November 12, 2007

a dream job for linguists -- or not

One of my dream jobs has always been to be chef namer at IKEA. There must be people who get paid to invent names for articles you can buy at IKEA. The closest I ever got to meet one of them - surely the are all trained linguists? -- was to meet the person who translated the IKEA catalog from Swedish into Hungarian. Can you imagine it? Klippan meets Csárdás.

Well, it seems that there's a lot less creativity involved than I had thought. Somebody pointed me to this Wikipedia entry today, which is based on an article in the German magazine Der Stern. According to the article, the naming is done by only two employees (it doesn't say that they are linguists). They don't invent the names at all, they use existing words from Scandinavian languages, following clear guidelines:
Most of the names are either Swedish, Danish, Finnish or Norwegian in origin. Although there are some notable exceptions, most product names are based on a special naming system developed by IKEA.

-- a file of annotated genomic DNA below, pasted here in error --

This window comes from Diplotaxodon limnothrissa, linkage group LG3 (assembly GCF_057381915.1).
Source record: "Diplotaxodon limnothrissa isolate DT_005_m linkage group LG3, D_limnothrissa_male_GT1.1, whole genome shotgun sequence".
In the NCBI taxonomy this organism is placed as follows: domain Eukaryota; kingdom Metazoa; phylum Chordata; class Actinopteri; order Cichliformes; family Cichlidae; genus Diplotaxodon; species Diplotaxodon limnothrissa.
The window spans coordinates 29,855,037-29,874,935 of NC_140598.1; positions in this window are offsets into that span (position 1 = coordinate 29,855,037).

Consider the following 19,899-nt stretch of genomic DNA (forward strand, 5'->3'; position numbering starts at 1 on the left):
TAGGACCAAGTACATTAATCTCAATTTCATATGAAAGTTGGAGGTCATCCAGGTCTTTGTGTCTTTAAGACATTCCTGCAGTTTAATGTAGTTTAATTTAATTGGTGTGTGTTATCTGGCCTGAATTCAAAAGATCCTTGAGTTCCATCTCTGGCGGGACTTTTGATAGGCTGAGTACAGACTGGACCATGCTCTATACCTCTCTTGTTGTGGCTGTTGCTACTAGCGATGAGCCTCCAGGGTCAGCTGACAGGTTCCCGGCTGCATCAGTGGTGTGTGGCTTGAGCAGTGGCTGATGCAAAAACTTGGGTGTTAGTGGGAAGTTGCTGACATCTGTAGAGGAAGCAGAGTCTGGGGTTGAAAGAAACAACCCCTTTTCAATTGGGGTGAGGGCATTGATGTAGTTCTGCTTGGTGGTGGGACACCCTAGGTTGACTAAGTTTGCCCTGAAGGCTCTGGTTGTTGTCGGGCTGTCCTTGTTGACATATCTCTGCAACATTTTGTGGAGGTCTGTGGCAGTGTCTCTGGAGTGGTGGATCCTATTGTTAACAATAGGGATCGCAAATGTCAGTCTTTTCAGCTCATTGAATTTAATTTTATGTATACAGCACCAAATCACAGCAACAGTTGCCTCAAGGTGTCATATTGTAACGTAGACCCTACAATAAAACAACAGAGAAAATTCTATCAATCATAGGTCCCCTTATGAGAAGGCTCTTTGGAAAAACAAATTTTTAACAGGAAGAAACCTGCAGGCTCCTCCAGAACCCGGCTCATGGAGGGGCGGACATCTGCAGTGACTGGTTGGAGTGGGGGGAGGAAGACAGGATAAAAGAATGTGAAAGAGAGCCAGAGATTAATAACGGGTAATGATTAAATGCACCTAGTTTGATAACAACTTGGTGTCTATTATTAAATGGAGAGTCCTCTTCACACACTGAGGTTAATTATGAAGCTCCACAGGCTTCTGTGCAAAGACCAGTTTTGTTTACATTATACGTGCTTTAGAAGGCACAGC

• Upholstered furniture, coffee tables, rattan furniture, bookshelves, media storage, doorknobs: Swedish placenames (for example: Klippan)
  • Beds, wardrobes, hall furniture: Norwegian place names
  • Dining tables and chairs: Finnish place names
  • Bookcase ranges: Occupations
  • Bathroom articles: Scandinavian lakes, rivers and bays
  • Kitchens: grammatical terms, sometimes also other names
  • Chairs, desks: men's names
  • Materials, curtains: women's names
  • Garden furniture: Swedish islands
  • Carpets: Danish place names

A notable exception is the IVAR shelving system, which dates back to the early 1970s. This item is named after the item's designer.

Not such a dream job after all. It's like naming your kitchen "subjunctive" and your bed "Dakota".

By the way, the name IKEA itself is an acronym: Founder Ingvar Kamprad grew up on a farm called Elmtaryd in a village called Agunnaryd.

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